•  431
    A Context Principle for the Twenty-first Century
    In Annalisa Coliva, Paolo Leonardi & Sebastiano Moruzzi (eds.), Eva Picardi on Language, Analysis and History, . forthcoming.
    This is an article for an upcoming volume of essays in honor and memory of Eva Picardi. I engage with the literature that has tried to distill the significance of Frege's context principle for the philosophy of language (setting aside its role in Frege's argument for mathematical platonism). I argue that there are some interpretive problems with recent meta-semantic interpretations of the principle. Instead, I offer a somewhat weaker alternative: the context principle is a tool to license certai…Read more
  •  932
    Conditional Heresies
    Philosophy and Phenomenological Research. forthcoming.
    The principles of Conditional Excluded Middle (CEM) and Simplification of Disjunctive Antecedents (SDA) have received substantial attention in isolation. Both principles are plausible generalizations about natural language conditionals. There is however little or no discussion of their inter- action. This paper aims to remedy this gap and explore the significance of having both principles constrain the logic of the conditional. Our negative finding is that, together with elementary logical assum…Read more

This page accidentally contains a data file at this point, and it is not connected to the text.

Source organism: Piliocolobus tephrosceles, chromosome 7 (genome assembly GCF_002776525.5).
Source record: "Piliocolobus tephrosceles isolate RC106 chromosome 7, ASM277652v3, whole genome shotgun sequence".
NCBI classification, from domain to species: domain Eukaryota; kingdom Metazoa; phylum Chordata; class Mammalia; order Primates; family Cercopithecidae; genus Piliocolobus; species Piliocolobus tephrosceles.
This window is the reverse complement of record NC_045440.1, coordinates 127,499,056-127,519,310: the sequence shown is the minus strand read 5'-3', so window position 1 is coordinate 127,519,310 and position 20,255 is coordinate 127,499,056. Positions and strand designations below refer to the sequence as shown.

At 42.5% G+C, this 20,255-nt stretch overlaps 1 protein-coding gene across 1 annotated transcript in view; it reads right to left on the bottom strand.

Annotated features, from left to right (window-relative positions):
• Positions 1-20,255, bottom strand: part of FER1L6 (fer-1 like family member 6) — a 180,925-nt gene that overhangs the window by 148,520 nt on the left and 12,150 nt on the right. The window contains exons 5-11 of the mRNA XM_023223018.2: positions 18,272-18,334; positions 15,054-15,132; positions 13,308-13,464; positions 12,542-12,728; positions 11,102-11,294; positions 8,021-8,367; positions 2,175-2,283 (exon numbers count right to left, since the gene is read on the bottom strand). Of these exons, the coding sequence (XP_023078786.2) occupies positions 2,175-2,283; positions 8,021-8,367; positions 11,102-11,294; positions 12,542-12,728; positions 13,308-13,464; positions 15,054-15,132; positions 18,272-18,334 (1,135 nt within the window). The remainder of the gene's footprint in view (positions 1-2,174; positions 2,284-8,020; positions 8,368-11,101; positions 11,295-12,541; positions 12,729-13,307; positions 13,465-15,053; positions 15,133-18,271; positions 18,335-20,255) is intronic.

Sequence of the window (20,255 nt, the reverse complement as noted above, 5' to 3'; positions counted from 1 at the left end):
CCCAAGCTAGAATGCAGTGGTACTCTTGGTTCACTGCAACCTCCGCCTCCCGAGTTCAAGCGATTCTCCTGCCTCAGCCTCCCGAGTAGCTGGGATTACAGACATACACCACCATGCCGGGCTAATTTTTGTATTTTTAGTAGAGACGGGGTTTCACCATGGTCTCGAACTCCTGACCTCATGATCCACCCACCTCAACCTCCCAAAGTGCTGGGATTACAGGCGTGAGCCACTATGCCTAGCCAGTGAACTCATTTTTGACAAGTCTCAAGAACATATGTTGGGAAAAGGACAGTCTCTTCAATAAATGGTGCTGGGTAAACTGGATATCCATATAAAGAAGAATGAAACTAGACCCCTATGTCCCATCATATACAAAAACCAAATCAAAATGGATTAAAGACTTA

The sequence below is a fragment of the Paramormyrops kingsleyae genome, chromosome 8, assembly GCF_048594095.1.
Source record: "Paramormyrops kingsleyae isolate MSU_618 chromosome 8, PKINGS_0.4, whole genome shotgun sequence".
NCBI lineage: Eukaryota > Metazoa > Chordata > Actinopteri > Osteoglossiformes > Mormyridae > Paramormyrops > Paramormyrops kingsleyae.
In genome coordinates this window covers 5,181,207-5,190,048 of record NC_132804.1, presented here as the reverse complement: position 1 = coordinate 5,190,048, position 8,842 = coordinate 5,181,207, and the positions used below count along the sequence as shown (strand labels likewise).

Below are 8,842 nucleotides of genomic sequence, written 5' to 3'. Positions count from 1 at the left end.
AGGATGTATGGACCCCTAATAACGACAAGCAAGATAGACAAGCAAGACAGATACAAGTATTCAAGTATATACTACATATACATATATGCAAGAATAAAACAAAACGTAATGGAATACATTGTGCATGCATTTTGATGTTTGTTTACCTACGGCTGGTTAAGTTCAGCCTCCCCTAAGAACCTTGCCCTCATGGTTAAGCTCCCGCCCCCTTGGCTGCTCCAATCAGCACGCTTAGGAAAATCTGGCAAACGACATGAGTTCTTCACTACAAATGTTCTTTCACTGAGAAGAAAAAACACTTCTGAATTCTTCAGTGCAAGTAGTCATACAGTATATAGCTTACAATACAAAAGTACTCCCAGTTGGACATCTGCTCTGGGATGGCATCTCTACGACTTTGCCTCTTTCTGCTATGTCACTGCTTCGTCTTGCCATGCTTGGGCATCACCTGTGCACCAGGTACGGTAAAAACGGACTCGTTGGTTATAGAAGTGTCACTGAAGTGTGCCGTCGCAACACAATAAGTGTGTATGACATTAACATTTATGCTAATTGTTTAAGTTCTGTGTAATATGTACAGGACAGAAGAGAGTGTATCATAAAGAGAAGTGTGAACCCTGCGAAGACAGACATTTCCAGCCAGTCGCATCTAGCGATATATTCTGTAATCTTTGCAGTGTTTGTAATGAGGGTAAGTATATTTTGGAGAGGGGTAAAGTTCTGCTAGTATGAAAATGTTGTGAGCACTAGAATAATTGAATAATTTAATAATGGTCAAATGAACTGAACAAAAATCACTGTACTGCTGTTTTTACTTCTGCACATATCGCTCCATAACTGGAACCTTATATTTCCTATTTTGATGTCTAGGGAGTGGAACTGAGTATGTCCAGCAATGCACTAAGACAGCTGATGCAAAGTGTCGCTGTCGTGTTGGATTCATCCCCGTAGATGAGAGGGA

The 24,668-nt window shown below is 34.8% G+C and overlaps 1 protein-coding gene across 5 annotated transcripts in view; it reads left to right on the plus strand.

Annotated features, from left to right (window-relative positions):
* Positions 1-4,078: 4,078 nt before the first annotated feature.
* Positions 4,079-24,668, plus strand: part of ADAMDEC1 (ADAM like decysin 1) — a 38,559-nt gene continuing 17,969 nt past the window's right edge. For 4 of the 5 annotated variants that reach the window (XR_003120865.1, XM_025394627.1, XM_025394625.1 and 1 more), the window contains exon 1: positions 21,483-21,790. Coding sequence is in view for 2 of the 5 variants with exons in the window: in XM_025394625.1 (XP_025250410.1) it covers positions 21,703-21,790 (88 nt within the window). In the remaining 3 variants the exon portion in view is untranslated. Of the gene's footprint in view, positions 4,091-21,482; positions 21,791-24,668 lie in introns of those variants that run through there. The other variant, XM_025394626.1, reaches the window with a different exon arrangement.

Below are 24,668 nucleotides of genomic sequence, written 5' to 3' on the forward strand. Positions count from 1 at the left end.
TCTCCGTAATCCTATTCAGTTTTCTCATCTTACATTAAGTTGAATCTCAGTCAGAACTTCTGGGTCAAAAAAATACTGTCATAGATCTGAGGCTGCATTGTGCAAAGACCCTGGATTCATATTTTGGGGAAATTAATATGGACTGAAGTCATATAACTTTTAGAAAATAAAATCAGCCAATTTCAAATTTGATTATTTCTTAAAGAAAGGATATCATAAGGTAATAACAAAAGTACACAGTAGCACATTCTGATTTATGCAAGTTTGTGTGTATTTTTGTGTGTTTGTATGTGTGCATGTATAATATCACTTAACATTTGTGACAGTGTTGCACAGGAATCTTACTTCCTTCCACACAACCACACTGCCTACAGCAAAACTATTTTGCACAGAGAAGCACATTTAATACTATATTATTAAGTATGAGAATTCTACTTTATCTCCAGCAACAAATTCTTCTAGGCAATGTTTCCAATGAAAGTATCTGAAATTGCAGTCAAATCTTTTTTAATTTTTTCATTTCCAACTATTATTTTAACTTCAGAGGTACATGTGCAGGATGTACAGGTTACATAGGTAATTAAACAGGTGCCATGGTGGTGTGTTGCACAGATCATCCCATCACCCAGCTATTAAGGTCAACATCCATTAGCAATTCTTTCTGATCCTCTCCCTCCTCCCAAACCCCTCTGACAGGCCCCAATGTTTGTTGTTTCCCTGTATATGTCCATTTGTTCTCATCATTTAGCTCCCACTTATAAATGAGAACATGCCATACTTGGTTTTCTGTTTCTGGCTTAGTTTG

•  568
    Choice Points for a Modal Theory of Disjunction
    Topoi 36 (1): 171-181. 2017.
    This paper investigates the prospects for a semantic theory that treats disjunction as a modal operator. Potential motivation for such a theory comes from the way in which modals embed within disjunctions. After reviewing some of the relevant data, I go on to distinguish a variety of modal theories of disjunction. I analyze these theories by considering pairs of conflicting desiderata, highlighting some of the tradeoffs they must face.
  •  875
    Consequence and Contrast in Deontic Semantics
    Journal of Philosophy 113 (8): 396-416. 2016.
    Contrastivists view ought-sentences as expressing comparisons among alternatives. Deontic actualists believe that the value of each alternative in such a comparison is determined by what would actually happen if that alternative were to be the case. One of the arguments that motivates actualism is a challenge to the principle of agglomeration over conjunction—the principle according to which if you ought to run and you ought to jump, then you ought to run and jump. I argue that there is no way o…Read more
  •  1074
    Epistemic and Deontic Should
    Thought: A Journal of Philosophy 2 (1): 73-84. 2013.
    Probabilistic theories of “should” and “ought” face a predicament. At first blush, it seems that such theories must provide different lexical entries for the epistemic and the deontic interpretations of these modals. I show that there is a new style of premise semantics that can avoid this consequence in an attractively conservative way.
  •  1146